There were formerly incarcerated people, families of incarcerated folks, a letter from a current prisoner, change agents in multiple programs and projects, and caring community members. There were many voices of men of color, who are so greatly targeted by the criminal justice system; but there were also voices of deeply affected groups who are marginalized within the marginalized – incarcerated women, trans people, people with psychological and physical disabilities, children of incarcerated parents, Muslims entrapped in sting operations, Cubans imprisoned for interrupting U.S.-supported terrorism against Cuba. One little boy who desperately misses his dad left us with a roomful of wet eyes.
People spoke of the obstacles to successful re-entry; of post-prison discrimination in jobs and housing; of the worry and pain of having a loved one behind bars; of racial targeting in policing and prosecution; of the dangers of simply being – or parenting, or loving – a young person of color. 
There was some healthy disagreement in the room – a sign that we are being real and paying attention to each other. One woman said she is glad her boyfriend is behind bars and hopes he stays there – why did he do something so stupid? A man said anyone can make it after prison if they apply themselves, and others objected, saying that for most, it takes a lot of community support and given all the barriers, sometimes even that is not enough.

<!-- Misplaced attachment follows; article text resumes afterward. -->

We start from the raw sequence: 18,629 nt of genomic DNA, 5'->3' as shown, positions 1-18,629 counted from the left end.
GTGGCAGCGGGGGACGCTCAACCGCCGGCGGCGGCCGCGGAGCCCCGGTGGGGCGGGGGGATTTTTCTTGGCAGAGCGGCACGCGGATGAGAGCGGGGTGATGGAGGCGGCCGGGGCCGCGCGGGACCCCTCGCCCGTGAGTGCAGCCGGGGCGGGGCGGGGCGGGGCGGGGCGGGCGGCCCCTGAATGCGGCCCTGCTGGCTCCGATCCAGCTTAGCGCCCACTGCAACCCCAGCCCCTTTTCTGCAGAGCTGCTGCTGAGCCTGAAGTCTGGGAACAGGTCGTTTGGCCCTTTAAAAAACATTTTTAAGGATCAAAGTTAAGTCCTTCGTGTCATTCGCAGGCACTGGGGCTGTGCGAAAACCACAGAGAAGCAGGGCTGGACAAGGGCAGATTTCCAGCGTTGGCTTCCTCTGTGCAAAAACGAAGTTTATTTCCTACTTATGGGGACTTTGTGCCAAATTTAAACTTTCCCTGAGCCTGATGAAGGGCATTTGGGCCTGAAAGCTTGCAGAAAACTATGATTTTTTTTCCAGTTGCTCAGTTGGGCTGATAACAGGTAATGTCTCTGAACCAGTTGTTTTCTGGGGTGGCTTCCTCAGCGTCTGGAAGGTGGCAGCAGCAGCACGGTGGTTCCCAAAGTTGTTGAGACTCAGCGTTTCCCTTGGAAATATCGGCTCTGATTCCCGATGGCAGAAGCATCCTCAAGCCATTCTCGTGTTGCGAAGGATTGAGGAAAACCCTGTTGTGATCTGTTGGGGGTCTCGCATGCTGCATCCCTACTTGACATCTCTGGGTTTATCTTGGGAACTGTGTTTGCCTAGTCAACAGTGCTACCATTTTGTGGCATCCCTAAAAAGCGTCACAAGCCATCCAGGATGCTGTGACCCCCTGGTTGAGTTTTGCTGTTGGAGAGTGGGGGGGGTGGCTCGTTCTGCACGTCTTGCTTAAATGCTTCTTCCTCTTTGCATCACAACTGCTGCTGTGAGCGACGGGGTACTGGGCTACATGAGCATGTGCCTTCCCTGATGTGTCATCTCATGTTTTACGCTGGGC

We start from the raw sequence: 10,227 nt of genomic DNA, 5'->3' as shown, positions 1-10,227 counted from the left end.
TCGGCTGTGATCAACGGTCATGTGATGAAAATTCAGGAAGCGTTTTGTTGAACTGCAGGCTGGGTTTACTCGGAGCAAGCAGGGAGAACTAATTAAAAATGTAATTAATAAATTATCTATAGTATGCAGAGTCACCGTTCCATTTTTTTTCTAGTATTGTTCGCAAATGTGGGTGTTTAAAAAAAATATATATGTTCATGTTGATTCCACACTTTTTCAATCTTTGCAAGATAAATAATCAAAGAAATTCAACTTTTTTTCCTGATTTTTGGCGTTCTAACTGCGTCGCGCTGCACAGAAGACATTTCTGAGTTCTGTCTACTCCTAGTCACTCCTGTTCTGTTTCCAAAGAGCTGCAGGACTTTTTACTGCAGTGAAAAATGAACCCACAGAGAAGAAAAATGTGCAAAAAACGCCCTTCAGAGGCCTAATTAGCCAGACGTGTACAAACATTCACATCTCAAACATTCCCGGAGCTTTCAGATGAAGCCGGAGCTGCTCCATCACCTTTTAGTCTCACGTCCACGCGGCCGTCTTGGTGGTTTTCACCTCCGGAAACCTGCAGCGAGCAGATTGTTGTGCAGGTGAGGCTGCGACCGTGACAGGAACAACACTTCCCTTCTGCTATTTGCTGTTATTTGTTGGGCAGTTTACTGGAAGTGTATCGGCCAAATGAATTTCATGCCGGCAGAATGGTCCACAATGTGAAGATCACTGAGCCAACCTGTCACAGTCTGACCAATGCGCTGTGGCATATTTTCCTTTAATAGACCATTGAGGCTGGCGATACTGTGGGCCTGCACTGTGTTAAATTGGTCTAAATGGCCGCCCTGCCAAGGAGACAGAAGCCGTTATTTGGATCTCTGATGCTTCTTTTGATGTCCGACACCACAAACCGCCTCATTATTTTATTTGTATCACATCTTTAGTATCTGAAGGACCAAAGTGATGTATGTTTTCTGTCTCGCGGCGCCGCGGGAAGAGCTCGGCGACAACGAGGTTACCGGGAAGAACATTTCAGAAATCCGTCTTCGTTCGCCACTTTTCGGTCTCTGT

And then, since this was a speakout for Truth (the problem), Justice (solutions), and Reconciliation (the common good), there were many speakers who are working hard within the community to implement solutions. There were re-entry, mentoring, restorative justice, and policy-challenging programs. Connections were made between people working on –or wanting to work on – similar projects. In line with the concept of Reconciliation, clergy and public officials were invited; a few showed up to say they heard us and to pledge their support for change: an Albany County legislator, a Troy City councilwoman, the Mayor of Albany, the head of the New York State Council of Churches, and a candidate for Governor.